Or doesn't anyone remember when it was ILLEGAL to have more than one phone jack, unless you paid to have it installed AND used only Bell equipment?

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Z-06    493

Unlikely. Satelite radio is essentially an IP based system. There is only so much bandwidth to go around. I don't know how close to maximum capacity each company is, but with my XMRadio, sometimes stations sound "grainy"..... this tells me that the audio compression is turned waaaay up. While there is bound to be some overlap between companies, Who really knows how much more each company could add.

You are right it is an IP based system. The part of it is not being close to the capacity but being "undercapacity". Both the providers are not able to gain the number of customers they were hoping to. It is like buying a baseball size field to play tic-tac-toe. I think XM has 5 geostationary satellites and sirius has 9 in turn. These relay signalls alternating so that no matter where you are in the country at least one has to be above you provided if you are not in a basement or a tunnel. The grainy-ness is usually caused when you are jumping through the satellites or are under high rise city buildings where they are putting booster antennaes to enhance the capacity or in a valley. Theorittically the way the systems are setup you cannot get loss of signal when you have decent signal even if you are operating at the maximum capacity.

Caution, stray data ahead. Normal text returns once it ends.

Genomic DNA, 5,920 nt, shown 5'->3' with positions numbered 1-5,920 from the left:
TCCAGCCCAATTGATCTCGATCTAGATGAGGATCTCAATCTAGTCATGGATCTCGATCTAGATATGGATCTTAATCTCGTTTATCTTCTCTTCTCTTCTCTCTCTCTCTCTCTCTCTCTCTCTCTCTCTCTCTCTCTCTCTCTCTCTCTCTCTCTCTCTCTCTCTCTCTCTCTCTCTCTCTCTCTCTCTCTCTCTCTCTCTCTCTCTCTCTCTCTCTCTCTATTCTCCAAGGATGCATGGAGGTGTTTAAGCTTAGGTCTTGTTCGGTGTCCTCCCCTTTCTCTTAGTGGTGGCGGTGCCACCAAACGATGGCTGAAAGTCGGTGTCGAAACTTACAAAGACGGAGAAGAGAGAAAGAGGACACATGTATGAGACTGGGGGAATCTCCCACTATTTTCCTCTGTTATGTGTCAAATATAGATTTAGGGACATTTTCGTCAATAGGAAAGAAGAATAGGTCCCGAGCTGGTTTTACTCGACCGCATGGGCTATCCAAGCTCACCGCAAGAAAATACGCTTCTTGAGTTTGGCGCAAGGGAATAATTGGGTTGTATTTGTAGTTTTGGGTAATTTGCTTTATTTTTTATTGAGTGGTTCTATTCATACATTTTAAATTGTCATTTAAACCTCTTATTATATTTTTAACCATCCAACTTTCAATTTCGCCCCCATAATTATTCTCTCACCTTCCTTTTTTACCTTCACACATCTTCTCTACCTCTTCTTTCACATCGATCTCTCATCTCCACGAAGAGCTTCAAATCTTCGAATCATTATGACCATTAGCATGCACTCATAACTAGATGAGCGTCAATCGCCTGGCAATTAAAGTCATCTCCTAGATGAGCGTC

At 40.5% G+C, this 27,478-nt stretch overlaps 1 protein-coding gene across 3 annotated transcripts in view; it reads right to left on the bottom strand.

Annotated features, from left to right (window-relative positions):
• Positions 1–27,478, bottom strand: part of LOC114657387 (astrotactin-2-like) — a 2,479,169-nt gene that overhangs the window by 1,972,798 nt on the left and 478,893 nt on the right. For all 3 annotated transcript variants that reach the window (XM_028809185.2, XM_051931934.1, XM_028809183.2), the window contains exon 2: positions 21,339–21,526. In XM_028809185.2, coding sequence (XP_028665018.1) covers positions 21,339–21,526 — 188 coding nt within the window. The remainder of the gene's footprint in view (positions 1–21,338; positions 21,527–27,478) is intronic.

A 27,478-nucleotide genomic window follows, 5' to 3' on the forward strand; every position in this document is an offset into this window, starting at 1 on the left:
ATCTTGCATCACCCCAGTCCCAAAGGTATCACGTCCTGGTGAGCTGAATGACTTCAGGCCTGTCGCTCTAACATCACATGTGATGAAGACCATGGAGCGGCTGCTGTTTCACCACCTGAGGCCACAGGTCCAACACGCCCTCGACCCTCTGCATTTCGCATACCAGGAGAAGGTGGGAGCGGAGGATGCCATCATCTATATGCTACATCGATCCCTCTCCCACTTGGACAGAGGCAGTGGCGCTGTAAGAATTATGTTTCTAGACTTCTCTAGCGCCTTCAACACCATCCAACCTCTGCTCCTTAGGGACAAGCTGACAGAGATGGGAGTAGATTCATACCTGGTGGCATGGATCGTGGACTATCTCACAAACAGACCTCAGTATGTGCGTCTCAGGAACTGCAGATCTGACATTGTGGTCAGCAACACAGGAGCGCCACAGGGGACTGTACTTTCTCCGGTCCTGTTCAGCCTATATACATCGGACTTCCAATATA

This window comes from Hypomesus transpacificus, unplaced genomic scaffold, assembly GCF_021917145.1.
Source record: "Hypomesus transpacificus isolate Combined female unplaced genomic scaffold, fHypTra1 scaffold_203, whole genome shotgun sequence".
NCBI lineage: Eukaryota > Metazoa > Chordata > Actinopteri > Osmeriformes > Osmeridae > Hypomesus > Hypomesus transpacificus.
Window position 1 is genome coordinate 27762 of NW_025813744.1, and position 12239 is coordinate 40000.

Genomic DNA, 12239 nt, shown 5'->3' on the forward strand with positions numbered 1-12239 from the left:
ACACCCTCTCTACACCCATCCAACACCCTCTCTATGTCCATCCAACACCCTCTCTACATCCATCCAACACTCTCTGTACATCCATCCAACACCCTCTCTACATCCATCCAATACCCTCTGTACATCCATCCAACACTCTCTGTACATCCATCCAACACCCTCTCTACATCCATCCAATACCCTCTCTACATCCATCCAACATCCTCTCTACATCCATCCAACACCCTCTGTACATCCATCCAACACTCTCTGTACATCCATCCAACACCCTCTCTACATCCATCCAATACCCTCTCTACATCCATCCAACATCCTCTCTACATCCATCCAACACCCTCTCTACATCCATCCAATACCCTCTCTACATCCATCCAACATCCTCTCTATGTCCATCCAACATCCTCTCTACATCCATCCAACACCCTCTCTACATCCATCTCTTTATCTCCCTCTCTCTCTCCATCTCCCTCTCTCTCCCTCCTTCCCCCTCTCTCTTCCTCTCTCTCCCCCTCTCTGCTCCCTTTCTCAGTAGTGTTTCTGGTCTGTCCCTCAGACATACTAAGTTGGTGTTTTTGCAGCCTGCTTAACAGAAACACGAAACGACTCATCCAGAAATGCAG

...WTF?? Typical. The two rivals spend millions slagging each other and paying way too much for the likes of Stern, etc., then go boo hooing to the FCC that they want to merge? I've paid up my XM until August. This doesn't sound good to me. These guys are jumping the gun. Of course their start up costs are going to be high, but don't they amortize those over many years?

Name one industry where a single entity resulted in better service and lower costs.

Or doesn't anyone remember when it was ILLEGAL to have more than one phone jack, unless you paid to have it installed AND used only Bell equipment?

Absolutely! I think what it may trigger is the death of satellite radio if they increase price or anything. But at the same time it will open up competition for a smaller player with better ideas.